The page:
Huth, a small town west of the Sana’a to Sa’dah highway, was a feisty place back then. But it wasn’t murderous. How did it transform into a crucible of reaction?

When individuals are denied their inalienable right to a dignified life, it grates the spirit. That rough exterior can’t be soothed with liniment.

It seems, in the case of Houthi’s rebels (inspired by dissident Zaidi cleric Hussein Badreddin al-Houthi) who assassinated Ali Abdullah Salleh on their way trying to rid the country of Saudi, Jordanian, Moroccan and US forces, that their only hope is for dignity in death.

But as the sharks could show, lack of life removes possibility of redemption.

The port is a lifeline for a population drowning in misfortune. The North produces Qat and little else while the South is fertile if cultivated. War has severed all conceivable arteries of assistance.

If peace is to settle over this extraordinary country and fiercely tribal, bewildered people, all foreign military interests have to leave … them in peace. If this happens, (notwithstanding the Cholera, child mortality, poverty, absence of infrastructure, furiously vested interests) the Yemenis will sort it out for themselves: Insha’Allah.

Bilderberg – mounting a picture of progress

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Image: looking north west over Turin

“The Bilderberg Meeting is an annual meeting designed to foster dialogue and discussion between Europe and North America … bringing together individuals who share an active interest in affairs relevant to the relationship between [them]. There is no desired outcome, there is no closing statement, there are no resolutions proposed or votes taken.”

“An invitation to this group [supervenes on] whether participants can bring an interesting perspective to the discussions and invited by virtue of the different point of view they offer.”

“The first meeting took place in Hotel De Bilderberg in Oosterbeek, Netherlands, from 29 to 31 May 1954. Representatives from economic, social, political and cultural fields were invited to hold informal discussions to help create a better understanding of the complex forces and major trends affecting Western nations in the difficult post-war period.”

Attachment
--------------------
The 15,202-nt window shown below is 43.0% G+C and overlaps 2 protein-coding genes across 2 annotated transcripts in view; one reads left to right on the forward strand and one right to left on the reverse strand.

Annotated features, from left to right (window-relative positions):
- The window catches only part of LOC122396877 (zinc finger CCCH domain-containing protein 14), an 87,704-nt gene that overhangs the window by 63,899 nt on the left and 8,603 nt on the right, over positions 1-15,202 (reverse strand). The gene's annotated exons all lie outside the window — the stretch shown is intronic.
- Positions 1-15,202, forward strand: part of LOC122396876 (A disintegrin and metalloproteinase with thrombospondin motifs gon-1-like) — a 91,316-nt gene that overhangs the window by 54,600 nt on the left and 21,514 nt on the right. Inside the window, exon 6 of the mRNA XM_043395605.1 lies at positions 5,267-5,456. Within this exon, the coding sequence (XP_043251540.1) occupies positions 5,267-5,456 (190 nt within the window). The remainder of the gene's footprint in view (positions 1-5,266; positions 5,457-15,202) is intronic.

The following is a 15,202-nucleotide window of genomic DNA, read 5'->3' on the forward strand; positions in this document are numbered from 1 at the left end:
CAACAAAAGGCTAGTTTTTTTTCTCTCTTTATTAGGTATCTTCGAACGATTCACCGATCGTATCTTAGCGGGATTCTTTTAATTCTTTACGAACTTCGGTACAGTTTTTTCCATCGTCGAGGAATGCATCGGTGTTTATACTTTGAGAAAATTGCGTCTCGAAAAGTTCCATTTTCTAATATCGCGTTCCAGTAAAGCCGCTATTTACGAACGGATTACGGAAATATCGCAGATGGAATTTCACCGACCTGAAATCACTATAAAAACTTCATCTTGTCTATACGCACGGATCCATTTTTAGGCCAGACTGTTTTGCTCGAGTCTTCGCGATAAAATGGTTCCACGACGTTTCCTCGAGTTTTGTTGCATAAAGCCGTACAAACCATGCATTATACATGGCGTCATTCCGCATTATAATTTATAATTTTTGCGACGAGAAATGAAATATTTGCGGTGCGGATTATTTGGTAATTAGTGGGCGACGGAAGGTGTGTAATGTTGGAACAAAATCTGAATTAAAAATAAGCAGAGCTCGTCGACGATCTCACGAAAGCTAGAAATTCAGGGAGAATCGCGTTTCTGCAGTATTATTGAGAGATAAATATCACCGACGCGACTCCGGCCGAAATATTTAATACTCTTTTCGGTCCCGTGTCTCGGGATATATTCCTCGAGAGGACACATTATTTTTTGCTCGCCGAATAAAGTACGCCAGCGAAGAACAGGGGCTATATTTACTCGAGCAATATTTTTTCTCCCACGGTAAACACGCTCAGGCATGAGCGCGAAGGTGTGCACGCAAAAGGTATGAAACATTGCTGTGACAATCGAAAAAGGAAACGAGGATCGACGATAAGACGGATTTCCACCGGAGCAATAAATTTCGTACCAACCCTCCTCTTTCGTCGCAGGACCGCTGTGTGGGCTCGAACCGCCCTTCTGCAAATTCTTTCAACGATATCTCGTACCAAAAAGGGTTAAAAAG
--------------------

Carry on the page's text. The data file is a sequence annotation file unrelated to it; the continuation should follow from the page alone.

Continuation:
So, plus ça change.

Fostering dialogue and understanding is a Good on any measure. Participants are figures on the kind of global stage where the curtains rarely open and whose actors move quietly behind the scenes as well.

Here’s the list of the delegates.

Were the shroud of privacy to be lifted, it’d be interesting to listen to how the recent introduction of business brinkmanship to North American politics is discussed by this distillation of Davos.

Mebbie, it’s precisely the ingredient needed to ignite fresh thinking? Mebbie, in Turin this week, the dialogue fostered within The Bilderberg Meeting might sift to the surface the largest stone to polish it a bit?

* text in “inverted commas” is lifted from the Bilderberg site

Ils font un singe de nous

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Feet held to the fire singe quickly, it seems.

With everything and nothing going on, it’s been remiss of us not to record some kind of emotionally literate response to it all. We do so now in virtue our ears have received a metaphorical box for neglecting implications to the wider world.

There’s a reason. Perplexed to the point of paralysis, we can’t quite emerge from under the dismay of acrasia — which you know to mean weakness of will.

The world, through inertia or frantic stupidity or disbelief or acrasia, has enabled what we euphemistically term pinball wizards* to wrest power in countries around the globe. Turkey, USA, Russia, Syria, Venezuela, the UK, North Korea – though there its people aren’t culpable – Poland, Israel, Hungary [beddastopthere, Ed].